How Does My Loved One’s Addiction Impact Me?

Substance use disorder impacts everyone it comes in contact with—especially loved ones. Your feelings are valid. Your needs matter. And you deserve help and support.
Rear view of son and elderly father sitting together at home. Son caring for his father, putting hand on his shoulder, comforting and consoling him. Family love, bonding, care and confidence

“How does a drug or drink that I’m not using hurting me?”

This is a question we hear from nearly every family member or loved one of someone struggling with substance use disorder. Commonly known as addiction, substance use disorder always impacts more than just the person who is battling the disease. 

But how? If you’re sober, and you’re not the one drinking or using, how can you admit that it’s negatively impacting your life? 

The truth is, actively seeing someone you love struggle with substance use disorder affects your mindset and wellbeing. They’re the ones facing what seems like an overwhelming obstacle—so how can your emotions matter? How can your experiences matter?  

We’re here to tell you that they do. We’re here to tell you that you matter. Every part of your experiences and all of your emotions and every way that your loved one’s struggle with substance use disorder impacts you matters. Feelings of guilt, shame, fear, loneliness—they’re very real and completely normal for those actively battling substance use disorder and their loved ones. 

How can I support a family member who is struggling with addiction? 

Help for me

When your loved one has a substance use disorder, it impacts you in many ways.  

  • Physical health and self-care
  • Relationship with that person and others may suffer
  • Thinking and reasoning may be clouded
  • Feelings, mood and emotions change 
  • Work or school life may be suffer
  • Spiritual or life values may feel out of balance

Recognizing and acknowledging how you’re impacted is a very important first step. Next, it’s finding healing in those areas—the same kind of healing you want your loved one to receive. 

If you’re like many other support persons, you may view this level of self-care as selfish. Maybe you believe that focusing the limited energy you have left on yourself—rather than the person struggling with a substance use disorder—isn’t going to help your loved one.  

However, we’ve found that starting to support a loved one with substance use disorder often means taking care of yourself first. This gives you the healing, strength, knowledge and coping tools you need to not only find a renewed balance in your own life but also support your loved one in the healthy ways they need.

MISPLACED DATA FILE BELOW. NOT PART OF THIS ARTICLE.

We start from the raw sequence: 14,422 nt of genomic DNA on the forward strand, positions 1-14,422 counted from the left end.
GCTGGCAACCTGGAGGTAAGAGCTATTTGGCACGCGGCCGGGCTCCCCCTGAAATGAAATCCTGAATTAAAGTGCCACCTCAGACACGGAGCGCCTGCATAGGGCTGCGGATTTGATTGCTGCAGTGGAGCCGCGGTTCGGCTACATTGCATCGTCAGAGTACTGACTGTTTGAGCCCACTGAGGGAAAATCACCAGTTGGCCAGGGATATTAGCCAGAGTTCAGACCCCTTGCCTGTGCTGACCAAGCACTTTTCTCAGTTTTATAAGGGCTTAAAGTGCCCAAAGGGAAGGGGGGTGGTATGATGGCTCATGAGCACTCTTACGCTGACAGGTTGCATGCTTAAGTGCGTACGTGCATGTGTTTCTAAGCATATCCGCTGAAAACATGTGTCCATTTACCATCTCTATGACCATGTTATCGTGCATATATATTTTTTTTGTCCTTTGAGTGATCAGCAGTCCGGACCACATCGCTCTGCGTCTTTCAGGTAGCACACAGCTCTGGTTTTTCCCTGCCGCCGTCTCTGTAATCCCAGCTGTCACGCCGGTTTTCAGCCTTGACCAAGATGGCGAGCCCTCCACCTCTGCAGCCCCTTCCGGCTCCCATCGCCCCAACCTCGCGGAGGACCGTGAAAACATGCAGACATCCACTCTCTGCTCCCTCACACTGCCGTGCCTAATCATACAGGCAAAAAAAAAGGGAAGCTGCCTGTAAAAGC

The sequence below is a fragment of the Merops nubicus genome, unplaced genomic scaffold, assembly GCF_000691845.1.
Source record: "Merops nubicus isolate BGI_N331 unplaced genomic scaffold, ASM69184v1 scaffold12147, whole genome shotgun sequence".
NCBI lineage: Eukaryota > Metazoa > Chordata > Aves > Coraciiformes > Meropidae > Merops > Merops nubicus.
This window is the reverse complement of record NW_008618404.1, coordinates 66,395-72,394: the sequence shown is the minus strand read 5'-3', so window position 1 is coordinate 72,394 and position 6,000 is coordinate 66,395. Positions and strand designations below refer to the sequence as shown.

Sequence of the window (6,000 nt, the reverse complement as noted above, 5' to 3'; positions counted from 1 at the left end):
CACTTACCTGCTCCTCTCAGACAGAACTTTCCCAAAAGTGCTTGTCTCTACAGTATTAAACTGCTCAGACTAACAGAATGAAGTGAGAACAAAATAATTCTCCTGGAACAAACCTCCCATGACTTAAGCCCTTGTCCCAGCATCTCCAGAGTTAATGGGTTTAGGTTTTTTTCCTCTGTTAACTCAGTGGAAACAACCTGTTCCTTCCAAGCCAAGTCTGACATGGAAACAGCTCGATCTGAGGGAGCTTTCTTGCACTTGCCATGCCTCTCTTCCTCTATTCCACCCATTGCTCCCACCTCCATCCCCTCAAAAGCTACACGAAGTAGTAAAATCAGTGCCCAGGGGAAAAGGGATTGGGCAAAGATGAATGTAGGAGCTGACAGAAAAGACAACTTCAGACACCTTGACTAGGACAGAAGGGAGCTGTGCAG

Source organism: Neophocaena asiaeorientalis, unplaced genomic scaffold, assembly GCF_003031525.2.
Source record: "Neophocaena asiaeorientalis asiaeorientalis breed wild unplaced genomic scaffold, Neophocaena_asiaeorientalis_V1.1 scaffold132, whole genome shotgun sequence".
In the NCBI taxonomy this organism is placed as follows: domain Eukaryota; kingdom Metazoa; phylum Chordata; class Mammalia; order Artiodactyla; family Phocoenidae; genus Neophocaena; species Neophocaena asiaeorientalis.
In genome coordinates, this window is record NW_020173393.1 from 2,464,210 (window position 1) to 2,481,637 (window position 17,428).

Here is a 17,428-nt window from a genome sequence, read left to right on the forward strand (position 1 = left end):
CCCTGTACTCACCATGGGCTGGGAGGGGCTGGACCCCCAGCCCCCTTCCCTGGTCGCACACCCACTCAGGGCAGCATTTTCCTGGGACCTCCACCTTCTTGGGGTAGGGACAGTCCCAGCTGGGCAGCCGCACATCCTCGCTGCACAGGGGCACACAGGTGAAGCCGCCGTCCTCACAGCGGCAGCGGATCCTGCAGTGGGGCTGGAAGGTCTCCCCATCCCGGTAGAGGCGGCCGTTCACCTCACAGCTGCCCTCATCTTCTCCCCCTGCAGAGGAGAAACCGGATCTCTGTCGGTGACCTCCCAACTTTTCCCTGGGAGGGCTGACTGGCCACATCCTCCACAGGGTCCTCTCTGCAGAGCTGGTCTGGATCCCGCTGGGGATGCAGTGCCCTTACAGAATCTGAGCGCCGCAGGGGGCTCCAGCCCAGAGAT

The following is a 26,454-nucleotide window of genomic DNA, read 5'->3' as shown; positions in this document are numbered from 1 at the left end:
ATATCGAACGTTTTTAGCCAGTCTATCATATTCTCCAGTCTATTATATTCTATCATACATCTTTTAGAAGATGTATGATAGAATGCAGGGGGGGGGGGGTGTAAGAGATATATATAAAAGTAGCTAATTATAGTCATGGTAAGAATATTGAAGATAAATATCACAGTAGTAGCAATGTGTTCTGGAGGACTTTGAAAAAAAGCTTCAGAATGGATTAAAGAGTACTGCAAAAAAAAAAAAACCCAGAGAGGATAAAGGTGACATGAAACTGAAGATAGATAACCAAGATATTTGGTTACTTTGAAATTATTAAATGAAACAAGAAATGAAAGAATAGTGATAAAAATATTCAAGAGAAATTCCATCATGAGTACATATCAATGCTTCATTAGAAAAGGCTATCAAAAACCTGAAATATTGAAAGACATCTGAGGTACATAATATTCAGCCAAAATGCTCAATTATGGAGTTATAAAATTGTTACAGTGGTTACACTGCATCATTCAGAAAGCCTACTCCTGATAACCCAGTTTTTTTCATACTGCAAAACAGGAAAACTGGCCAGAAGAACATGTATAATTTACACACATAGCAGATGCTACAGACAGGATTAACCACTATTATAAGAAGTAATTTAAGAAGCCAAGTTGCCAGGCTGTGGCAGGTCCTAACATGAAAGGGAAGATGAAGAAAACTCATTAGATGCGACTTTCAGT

Just like substance use disorder treatment, there are various options available to help you. It’s all about finding something that works for you—and finding people who just get it. 

  • Al-Anon: Free Twelve Step support group for families and loved ones of those with an alcohol substance use disorder

  • Nar-Anon: Free Twelve Step support group for families and loved ones of those with a substance use disorder 

  • Community Reinforcement and Family Training (CRAFT): support group focused on healthier relationships and communication with loved ones facing a substance use disorder

  • Family groups: support groups for family members of loved ones who are struggling with a substance use disorder

Help for my loved one

It’s possible to both take care of yourself and recognize the impact your loved one’s addiction has on you while also providing an effective level of support.  

While you can’t make decisions for your loved one or force them to change, you are still one of the most influential people in their lives. One of the most impactful ways to use this influence as your loved one travels through their substance use disorder journey—no matter where they are on it—is just being there to listen in a non-blaming, nonjudgmental way. 

We understand that this doesn’t feel like an immediate, quick path to recovery. But it’s those small steps that will move your loved one into a more positive direction and, eventually, into long-term recovery. 

Encouraging these small but mighty steps starts with healthy communication. For many, this must start by first separating your loved one from the disease of substance use disorder. Recognizing that you love who this person is at their core guides how you respond to them in times of frustration, anger and fear. 

As you open the lines for honest communication, allow your loved one to explore their options by meeting them right where they are. For example, are they ready to attend AA, NA or other support groups? If yes, how can you help? Would they like you to give them a ride? If not, what positive step are they willing to take? And how can you support them in it?  

It’s important to remember that nothing about substance use disorder is black and white. The emotional rollercoaster impacting your life and your loved one’s life will continue—and it’s crucial to honor whatever you’re feeling in those moments. Find your support people. Keep communication open, honest and positive. And above all, find the treatment path that works best for you and the one that works best for your loved one.